This all started when Alton Brown made an episode of "Good Eats" about pate a choux, the steam-puffed pastry used in eclairs and cream puffs. Alton can make anything absolutely compelling, and when he said it was easy -- and went on to demonstrate how easy -- of course I was watching avidly. By the end of the show I was determined to try making them, wheat allergy or no.
It was not the most encouraging of experiments; several times I was convinced it was an utter failure of the most spectacular kind. But when I finally, dispiritedly, shoved that tray into the oven and pulled out beautiful round balloons, it was amazing. If I could make cream-puffs gluten-free, anything is possible.
A heavy mixer is absolutely required for this. I mean the heavy-duty Kitchenaid stand-mixer type. This batter is very unfriendly, and you have to have several horsepower to beat it into submission. But the results are worth it.
(Recipe courtesy Alton Brown)
1 cup water
3/4 stick butter (6 tablespoons)
1 tablespoon sugar plus 1/8 teaspoon salt (for sweet)
1 teaspoon salt (for savory)
1 cup glutinous rice flour (direct 1:1 sub for wheat flour)
1 cup eggs, about 4 large eggs and 2 whites
Preheat oven to 425 degrees F.
Boil water, butter, and salt or sugar. Remove from heat and immediately add flour; stir madly. This is where it starts to look like disaster: it abruptly turns into a big ball of rubber cement. Don't give up.
Transfer mixture into bowl of a standing mixer and let cool for 3 or 4 minutes. With mixer on low speed add eggs, 1 at a time, making sure the first egg is completely incorporated before continuing. It will smooth out again as you add the rest, but you may have to sit back and let the mixer go for five minutes or more before the lumps go away. Have faith; it will come out.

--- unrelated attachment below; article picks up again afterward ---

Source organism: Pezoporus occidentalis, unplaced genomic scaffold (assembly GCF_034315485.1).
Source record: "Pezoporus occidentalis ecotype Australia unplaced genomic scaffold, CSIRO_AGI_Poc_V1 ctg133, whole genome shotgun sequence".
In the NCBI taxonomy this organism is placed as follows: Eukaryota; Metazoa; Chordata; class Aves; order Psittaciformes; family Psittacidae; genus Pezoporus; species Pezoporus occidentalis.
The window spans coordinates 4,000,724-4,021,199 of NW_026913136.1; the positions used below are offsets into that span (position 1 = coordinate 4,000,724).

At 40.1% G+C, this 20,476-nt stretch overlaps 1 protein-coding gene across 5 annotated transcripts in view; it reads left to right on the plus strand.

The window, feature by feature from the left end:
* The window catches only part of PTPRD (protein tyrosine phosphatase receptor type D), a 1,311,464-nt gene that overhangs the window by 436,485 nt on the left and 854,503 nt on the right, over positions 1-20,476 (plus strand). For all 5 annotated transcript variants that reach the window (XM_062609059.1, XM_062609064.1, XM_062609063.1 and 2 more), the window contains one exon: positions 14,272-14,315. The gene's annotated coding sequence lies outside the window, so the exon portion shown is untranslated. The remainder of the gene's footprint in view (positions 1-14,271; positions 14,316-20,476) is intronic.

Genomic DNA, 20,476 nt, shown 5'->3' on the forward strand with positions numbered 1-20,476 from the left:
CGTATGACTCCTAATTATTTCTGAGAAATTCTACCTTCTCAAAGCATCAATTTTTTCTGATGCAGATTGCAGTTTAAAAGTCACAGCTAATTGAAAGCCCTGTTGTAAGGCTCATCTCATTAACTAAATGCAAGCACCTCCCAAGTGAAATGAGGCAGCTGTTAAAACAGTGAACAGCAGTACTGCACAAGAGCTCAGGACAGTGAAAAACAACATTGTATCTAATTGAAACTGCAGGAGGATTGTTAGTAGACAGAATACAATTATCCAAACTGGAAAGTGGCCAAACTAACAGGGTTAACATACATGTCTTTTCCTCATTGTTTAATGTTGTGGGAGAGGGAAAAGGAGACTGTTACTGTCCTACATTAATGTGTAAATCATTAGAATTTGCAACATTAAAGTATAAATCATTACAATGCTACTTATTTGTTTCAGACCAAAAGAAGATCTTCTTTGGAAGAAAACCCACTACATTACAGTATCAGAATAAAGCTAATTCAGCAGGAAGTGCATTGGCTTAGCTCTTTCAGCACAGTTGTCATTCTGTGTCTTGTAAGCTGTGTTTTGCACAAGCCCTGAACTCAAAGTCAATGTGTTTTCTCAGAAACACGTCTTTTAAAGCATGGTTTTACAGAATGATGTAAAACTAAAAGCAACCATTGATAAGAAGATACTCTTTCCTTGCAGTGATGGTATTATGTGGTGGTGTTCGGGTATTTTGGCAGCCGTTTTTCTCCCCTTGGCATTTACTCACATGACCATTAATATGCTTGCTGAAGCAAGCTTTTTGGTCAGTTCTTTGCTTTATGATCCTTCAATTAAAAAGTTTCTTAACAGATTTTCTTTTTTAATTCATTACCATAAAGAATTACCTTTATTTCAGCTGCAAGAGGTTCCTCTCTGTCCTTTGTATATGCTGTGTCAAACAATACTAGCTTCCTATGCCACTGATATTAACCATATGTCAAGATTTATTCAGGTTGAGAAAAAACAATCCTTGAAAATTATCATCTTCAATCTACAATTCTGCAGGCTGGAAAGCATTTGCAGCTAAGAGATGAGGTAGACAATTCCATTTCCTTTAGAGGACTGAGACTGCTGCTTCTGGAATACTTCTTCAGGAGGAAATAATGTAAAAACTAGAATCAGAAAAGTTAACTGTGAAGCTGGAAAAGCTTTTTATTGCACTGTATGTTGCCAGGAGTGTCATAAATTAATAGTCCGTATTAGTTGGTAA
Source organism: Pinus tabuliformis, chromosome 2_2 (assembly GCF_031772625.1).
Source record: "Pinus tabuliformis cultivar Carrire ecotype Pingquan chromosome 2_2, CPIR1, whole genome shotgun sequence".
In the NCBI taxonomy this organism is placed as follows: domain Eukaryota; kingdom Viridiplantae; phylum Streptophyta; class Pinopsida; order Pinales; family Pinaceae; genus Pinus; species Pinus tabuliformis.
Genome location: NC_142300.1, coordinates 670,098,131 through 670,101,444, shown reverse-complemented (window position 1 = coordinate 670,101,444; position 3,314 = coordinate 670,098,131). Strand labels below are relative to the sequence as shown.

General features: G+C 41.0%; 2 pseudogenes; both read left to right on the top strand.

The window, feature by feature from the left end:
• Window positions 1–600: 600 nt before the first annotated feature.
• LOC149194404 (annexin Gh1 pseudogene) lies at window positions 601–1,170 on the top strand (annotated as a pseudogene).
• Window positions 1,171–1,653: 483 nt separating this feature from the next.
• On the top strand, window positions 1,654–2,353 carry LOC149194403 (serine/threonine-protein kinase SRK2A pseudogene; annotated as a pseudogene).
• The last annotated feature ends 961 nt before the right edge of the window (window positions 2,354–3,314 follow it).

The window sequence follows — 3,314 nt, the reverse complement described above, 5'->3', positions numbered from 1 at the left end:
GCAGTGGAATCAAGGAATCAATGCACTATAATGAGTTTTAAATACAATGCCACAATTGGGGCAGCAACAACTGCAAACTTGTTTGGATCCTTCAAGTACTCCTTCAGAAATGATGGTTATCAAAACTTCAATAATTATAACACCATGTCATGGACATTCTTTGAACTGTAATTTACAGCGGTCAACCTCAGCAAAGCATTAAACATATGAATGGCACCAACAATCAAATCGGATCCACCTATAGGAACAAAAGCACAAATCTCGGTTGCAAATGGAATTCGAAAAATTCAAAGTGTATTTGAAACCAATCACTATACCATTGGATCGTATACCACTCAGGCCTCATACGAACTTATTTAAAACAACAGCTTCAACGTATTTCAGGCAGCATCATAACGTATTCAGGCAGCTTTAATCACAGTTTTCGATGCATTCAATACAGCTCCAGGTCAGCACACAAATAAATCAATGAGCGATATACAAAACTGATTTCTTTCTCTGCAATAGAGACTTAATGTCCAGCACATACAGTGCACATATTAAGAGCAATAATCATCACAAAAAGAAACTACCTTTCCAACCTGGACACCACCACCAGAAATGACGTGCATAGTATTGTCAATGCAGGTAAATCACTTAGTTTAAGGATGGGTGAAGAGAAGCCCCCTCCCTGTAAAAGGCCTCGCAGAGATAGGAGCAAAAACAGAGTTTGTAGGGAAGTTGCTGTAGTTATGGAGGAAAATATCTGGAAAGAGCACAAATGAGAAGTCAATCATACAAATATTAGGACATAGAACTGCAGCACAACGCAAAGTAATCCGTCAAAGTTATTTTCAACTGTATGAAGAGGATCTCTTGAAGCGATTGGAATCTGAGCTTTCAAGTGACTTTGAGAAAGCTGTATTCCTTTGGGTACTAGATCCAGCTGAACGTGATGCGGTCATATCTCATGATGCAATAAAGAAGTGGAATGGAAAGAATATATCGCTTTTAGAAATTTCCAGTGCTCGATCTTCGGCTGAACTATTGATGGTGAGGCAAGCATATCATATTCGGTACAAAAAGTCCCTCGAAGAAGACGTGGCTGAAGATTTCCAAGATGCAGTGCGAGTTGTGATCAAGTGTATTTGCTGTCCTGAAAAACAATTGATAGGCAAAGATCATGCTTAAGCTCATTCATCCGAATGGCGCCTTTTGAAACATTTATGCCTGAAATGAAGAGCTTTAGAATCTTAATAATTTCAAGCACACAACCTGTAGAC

Once all eggs have been added and the mixture is smooth, put it into a pastry bag fitted with a round tip. If you don't have (or don't care to use) a pastry bag, use a quart-size zip-top bag. Snip a ¼" wide hole in it by cutting off one corner, and fit a piping tip into it, screwing the collar on firmly. You can go without the tip but it isn't as easy; they're readily available at markets that have any selection of cake-decoration supplies anyway. Fill the bag half-full and zip it closed.
Line a baking sheet with parchment paper; in a pinch you could grease it (even with teflon), but parchment paper is best. Place dollops about 1½-2" across, 2" apart, on the pan, pausing to allow the stuff to spread. It will look like thin cupcake batter, but stay with it.
Cook for 10 minutes at 425°, then turn the oven down to 350° and bake for 10 more minutes or until golden brown. Don't open that oven door. Not even for a second. You'll see whether they've come out soon enough.
Once you take them out of the oven, take a small paring knife or toothpick and stick them once to let out the steam. Those holes are what you'll use to fill them, so place the holes accordingly.
After they cool, you can take a clean piping bag and whip up some sweetened whipped cream, crab filling, chocolate pudding, or whatever strikes your fancy. Fill just moments before serving, as they get soggy fast. Freeze unused shells; they can be crisped up by throwing them into a 350° oven for a minute or so.
Makes 4 dozen bite-size cream puffs or eclair shells.